The Dickensian Year

Why Charles Dickens speaks to us now

On Charles Dickens’s 200th anniversary, Philip Womack celebrates his great novels

Today there is no escaping Charles Dickens. Not that there has ever been much chance of that before. He has a deep, peculiar hold upon us. His contemporaries (Thackeray, Trollope, Meredith) shiver in Dickens’s vast shadow, denied the T-shirts and tea-towels showered on the man who wrote Oliver Twist.

Dickens’s books are forever metamorphosing into plays, films, musicals; his  characters have permeated the collective imagination. His reputation as a   craftsman, as opposed to a hack, has slowly expanded, as critics have begun to appreciate the fictional ground he broke. His influence is paramount. Mervyn Peake wouldn’t exist without him, nor Iris Murdoch. Any novel today that has an ensemble cast and concerns itself with social matters is labelled “Dickensian”.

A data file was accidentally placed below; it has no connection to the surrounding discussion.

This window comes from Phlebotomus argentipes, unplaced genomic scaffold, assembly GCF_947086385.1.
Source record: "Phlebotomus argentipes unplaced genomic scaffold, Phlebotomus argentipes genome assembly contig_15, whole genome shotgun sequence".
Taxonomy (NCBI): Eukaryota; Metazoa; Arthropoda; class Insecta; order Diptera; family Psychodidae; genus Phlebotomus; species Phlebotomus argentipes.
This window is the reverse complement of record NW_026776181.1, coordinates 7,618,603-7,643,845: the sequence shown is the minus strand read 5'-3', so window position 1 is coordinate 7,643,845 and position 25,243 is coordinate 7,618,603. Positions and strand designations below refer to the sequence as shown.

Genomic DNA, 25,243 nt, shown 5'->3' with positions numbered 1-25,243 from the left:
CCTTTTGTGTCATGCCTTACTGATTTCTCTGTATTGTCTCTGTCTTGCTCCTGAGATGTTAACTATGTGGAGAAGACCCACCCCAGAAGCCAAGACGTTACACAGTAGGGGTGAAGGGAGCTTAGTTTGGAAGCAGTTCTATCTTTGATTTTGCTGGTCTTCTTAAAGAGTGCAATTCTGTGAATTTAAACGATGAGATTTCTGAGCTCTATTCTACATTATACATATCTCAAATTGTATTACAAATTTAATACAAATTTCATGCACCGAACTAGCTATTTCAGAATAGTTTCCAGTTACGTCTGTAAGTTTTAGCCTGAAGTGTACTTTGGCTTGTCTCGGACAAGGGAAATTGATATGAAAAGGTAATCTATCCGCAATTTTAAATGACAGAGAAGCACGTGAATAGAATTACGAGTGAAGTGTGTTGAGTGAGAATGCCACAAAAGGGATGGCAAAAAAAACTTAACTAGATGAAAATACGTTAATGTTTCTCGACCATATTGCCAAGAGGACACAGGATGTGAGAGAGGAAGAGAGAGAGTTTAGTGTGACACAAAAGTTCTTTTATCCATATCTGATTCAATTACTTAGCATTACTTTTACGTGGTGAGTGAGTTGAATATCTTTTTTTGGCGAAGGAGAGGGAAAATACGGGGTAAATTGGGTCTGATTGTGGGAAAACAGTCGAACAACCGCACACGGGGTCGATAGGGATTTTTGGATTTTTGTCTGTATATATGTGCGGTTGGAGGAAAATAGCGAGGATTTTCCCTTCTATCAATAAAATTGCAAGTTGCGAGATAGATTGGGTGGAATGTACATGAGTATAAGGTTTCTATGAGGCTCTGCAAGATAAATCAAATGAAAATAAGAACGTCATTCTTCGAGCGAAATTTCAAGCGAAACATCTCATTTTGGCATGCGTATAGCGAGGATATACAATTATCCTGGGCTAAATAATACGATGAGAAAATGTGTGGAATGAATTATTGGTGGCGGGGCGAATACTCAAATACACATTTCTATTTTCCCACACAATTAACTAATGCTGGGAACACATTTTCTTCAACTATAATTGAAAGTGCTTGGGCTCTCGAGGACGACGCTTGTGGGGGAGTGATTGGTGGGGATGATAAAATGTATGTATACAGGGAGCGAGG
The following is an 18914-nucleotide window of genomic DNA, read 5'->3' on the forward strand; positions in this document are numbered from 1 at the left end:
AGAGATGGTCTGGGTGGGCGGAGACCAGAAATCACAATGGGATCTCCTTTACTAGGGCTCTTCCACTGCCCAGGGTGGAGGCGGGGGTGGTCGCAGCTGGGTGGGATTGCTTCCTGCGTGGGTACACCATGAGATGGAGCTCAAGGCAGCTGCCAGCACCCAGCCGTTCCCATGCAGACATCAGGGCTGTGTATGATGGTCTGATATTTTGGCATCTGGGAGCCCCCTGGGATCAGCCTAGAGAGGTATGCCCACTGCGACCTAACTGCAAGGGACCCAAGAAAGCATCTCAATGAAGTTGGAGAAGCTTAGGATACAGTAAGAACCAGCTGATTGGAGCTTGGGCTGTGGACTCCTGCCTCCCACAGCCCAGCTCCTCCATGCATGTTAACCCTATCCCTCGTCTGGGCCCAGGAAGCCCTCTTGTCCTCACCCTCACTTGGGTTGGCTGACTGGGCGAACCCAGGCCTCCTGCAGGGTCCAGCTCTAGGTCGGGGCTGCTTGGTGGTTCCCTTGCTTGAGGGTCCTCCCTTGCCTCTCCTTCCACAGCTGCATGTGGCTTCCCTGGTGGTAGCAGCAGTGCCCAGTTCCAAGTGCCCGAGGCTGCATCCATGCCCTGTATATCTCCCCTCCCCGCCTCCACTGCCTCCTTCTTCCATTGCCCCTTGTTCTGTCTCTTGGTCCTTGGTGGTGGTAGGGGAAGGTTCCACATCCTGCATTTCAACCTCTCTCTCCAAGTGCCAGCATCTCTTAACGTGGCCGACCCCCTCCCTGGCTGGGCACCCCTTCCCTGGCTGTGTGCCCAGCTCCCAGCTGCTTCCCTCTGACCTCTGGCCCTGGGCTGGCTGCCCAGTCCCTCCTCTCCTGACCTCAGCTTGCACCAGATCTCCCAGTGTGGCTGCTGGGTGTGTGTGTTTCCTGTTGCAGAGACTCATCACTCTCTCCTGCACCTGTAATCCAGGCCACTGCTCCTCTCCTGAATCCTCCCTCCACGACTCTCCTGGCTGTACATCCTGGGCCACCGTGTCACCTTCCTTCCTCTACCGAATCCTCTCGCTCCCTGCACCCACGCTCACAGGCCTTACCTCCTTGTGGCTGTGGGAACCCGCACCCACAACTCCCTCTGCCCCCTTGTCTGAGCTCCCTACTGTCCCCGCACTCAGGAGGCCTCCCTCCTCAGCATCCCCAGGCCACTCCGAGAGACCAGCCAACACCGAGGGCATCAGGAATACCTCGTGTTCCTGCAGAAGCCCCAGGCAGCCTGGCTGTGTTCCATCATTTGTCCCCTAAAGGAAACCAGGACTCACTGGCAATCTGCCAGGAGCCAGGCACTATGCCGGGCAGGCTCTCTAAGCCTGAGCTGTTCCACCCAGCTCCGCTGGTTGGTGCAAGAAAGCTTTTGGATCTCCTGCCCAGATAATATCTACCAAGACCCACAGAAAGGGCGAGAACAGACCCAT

There are many reasons for this. He, more than any other author, stands firmly entrenched in the lineage of English writing. He stretches back into the   storehouse of the canon, drawing on the Bible and Bunyan for his morals and absolutes, reaching into Shakespeare for those bumptious personages like   Pecksniff and Micawber. He is part of the genetic coding of the way that we think about books.

Read complete article @ The Telegraph

~ by eneryvibes on 1,February 15, 2012.

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